10. I assumed as much, I just been waitin’ to introduce bizarro-world Lamar, and it’s late.

  11. You know, I’m not a radical on classified materials. I’m not an absolutist or a hard-liner, like some libertarians.

    All I want, when the executive branch wants to assert some big power, is for a court to take a look and make sure they’re not going off the rails. Make sure they’re not using the power for some corrupt purpose, or violating anybody’s constitutional rights – just have somebody providing some oversight, some neutral party signing off that the power isn’t being abused?

    Is that so much? Is this really what we’ve come to that what I just wrote is a controversial position?

    Thank you, Senator. Let’s hope the bill isn’t filibustered by your opponents.

  12. “But isn’t the purpose of this bill to “un-protect” state secrets?”

    I have to ask. Do you think the patriot act actually has anything to do with patriotism?

  13. joe,

    Or torpedoed by your Majority Leader…

  14. To all the other objections here, add the fact that young Teddy has never objected to excessive executive power, as long as it was exerted by someone in the family.

    Why the fuck does any one take this old fuck fat seriously any more?

  15. The cardinal philosophy of our system of government is that every step of the process is subject to check and balances in order to restrain the natural human tendency toward abuse of power. This is a virtue of our system lost upon the absolutists in our midst. If the legislature or the judiciary is excluded from reviewing executive acts, tyranny will thrive.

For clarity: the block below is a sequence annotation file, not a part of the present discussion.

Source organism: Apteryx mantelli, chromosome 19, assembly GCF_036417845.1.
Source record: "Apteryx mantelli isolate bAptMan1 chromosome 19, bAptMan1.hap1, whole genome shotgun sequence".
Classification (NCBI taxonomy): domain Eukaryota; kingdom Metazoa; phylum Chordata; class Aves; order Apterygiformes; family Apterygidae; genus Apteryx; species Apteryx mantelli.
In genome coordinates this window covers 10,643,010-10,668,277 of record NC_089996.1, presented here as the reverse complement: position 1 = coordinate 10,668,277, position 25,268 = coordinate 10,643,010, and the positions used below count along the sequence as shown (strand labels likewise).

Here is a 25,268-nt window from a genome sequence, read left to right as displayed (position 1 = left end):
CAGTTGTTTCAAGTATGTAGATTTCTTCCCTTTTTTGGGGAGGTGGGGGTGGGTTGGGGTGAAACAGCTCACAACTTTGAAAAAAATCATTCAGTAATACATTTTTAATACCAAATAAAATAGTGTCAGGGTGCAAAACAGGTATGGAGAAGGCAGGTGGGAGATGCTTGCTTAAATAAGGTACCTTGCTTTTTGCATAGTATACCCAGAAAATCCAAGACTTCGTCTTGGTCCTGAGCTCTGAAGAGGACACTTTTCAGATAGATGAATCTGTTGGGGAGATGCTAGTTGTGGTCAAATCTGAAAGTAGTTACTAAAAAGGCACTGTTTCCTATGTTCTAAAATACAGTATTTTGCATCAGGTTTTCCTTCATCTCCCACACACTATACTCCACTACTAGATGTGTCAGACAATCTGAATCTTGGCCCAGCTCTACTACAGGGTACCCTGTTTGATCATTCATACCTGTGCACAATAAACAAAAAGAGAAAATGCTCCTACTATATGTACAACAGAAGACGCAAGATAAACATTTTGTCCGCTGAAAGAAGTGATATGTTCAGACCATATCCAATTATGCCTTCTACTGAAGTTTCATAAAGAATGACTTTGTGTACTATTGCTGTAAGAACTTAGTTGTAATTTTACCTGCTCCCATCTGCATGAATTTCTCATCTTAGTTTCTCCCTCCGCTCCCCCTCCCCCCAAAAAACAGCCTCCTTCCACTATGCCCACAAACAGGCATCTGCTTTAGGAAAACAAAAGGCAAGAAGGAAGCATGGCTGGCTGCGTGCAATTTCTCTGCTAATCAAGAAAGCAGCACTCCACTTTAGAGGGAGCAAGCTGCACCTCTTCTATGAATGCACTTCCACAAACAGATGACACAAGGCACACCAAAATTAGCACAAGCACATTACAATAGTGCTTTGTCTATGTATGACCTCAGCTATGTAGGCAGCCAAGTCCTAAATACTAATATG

16. ? If the legislature or the judiciary is excluded from reviewing executive acts, tyranny will thrive.
    Here, here, a Duoist. That’s the concept that was established in 1787 and 1789. Haven’t our leaders noticed that they swear to it when taking office?

    Or torpedoed by your Majority Leader ?
    Ditto, crime think. The biggest disappointment in the last year has been seeing the Democrats fail to restore my rights after they took control. Seems they are frightened of voting for any legislation that Republicans can label “soft of terrorism,” lest another attack cost them their jobs. The last terrorist attack on U.S. soil was in the year two thousand fucking one. It’s time for us to get over it and think about getting habeas corpus, et al., back.

    Though I’m not a Teddy Kennedy fan or a liberal, I find the mindless ad hominem crap about him intellectually offensive. He is so ensconced in his Senate seat (no weight jokes, please) that he’s in a position to do something statesmanlike from time to time — such as restoring judicial oversight in FISA.

    And let’s not forget Jack’s point: Dubya’s veto power and signing statements — coupled with Americans’ penchant for wanting to believe in a and be protected from a boogeyman — make anything the Congress does pretty much academic. To borrow a phrase from Lewis Black, between the Bush administration, the spineless Democrats and the USA “PATRIOT” Act, we’re red, white and screwed.